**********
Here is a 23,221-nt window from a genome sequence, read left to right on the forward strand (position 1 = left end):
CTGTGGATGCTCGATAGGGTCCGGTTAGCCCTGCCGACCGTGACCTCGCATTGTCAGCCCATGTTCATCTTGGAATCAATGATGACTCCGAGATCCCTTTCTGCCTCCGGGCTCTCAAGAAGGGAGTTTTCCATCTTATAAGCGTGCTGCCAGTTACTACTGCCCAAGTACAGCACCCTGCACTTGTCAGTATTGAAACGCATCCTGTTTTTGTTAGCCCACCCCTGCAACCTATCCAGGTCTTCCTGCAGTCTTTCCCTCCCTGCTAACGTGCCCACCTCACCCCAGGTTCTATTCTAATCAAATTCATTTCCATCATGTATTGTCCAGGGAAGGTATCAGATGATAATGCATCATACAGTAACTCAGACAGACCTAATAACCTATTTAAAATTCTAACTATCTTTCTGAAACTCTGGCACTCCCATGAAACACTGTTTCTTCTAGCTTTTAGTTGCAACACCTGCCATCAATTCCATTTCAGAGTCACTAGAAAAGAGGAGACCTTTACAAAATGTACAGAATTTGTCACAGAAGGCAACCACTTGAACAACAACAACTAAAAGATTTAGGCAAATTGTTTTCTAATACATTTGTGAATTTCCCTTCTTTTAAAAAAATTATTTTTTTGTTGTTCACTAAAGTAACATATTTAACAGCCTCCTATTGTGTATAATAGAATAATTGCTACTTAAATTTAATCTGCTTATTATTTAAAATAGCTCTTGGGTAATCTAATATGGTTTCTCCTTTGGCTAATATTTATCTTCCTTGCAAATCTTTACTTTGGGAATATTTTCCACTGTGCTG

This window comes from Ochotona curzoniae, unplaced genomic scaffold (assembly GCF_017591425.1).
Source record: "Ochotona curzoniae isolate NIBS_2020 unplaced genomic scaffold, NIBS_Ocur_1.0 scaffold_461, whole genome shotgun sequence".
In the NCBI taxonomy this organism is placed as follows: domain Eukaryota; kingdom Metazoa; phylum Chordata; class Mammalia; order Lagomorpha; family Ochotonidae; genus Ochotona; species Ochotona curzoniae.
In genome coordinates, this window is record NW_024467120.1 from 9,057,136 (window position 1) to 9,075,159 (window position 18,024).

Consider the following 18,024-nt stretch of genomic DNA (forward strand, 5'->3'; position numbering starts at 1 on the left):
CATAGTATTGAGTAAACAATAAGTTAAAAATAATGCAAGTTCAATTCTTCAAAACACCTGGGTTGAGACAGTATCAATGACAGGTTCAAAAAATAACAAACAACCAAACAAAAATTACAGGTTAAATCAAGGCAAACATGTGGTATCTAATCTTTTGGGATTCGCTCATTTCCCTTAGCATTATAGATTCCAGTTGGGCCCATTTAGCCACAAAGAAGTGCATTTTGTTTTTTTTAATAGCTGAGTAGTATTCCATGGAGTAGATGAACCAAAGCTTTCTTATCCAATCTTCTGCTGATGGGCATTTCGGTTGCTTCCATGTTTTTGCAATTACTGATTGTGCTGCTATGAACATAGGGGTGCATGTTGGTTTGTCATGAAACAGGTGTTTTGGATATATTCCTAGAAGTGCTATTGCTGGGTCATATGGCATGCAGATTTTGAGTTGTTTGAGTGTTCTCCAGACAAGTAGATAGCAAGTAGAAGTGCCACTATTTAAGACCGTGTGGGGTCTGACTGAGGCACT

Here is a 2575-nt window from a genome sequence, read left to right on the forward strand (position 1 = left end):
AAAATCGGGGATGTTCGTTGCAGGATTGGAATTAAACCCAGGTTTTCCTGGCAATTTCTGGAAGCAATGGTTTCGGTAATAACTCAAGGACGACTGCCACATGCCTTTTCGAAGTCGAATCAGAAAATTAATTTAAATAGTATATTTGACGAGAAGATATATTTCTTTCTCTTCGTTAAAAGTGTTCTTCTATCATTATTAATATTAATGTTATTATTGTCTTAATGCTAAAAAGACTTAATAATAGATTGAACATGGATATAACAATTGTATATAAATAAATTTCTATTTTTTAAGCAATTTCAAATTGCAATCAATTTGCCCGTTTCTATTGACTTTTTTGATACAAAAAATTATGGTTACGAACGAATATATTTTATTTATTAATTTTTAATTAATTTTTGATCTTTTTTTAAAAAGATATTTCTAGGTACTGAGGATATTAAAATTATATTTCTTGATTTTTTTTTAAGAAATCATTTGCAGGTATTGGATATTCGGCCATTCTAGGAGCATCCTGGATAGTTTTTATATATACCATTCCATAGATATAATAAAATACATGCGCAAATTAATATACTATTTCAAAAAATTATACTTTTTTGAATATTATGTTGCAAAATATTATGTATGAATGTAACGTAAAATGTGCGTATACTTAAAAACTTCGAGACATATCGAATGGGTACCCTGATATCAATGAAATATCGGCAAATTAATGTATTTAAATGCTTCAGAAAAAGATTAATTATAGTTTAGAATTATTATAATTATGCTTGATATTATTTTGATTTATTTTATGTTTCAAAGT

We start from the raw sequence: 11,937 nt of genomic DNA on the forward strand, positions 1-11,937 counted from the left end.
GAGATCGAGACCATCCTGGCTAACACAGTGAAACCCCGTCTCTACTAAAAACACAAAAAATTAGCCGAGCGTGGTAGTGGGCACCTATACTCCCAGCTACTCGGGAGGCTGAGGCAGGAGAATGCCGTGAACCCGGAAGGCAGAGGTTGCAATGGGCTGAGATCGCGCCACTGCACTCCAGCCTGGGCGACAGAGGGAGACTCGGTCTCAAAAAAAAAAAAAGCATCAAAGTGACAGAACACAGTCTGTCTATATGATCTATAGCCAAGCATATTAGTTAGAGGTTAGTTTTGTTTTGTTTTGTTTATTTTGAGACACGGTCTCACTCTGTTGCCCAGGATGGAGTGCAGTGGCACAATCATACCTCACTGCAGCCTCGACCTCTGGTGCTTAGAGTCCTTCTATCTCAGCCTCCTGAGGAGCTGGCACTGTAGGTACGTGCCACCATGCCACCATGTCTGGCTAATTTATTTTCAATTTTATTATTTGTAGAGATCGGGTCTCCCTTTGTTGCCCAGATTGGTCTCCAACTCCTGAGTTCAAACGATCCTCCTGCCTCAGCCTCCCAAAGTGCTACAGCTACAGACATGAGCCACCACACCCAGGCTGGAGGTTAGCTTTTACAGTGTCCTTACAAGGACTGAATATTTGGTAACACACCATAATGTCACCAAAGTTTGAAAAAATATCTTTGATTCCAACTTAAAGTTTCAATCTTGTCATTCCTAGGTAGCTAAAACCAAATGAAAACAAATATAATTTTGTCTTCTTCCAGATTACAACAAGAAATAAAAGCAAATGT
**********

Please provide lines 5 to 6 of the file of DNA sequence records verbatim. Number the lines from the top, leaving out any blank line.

In the NCBI taxonomy this organism is placed as follows: domain Eukaryota; kingdom Metazoa; phylum Chordata; class Mammalia; order Lagomorpha; family Ochotonidae; genus Ochotona; species Ochotona curzoniae.
In genome coordinates, this window is record NW_024467120.1 from 9,057,136 (window position 1) to 9,075,159 (window position 18,024).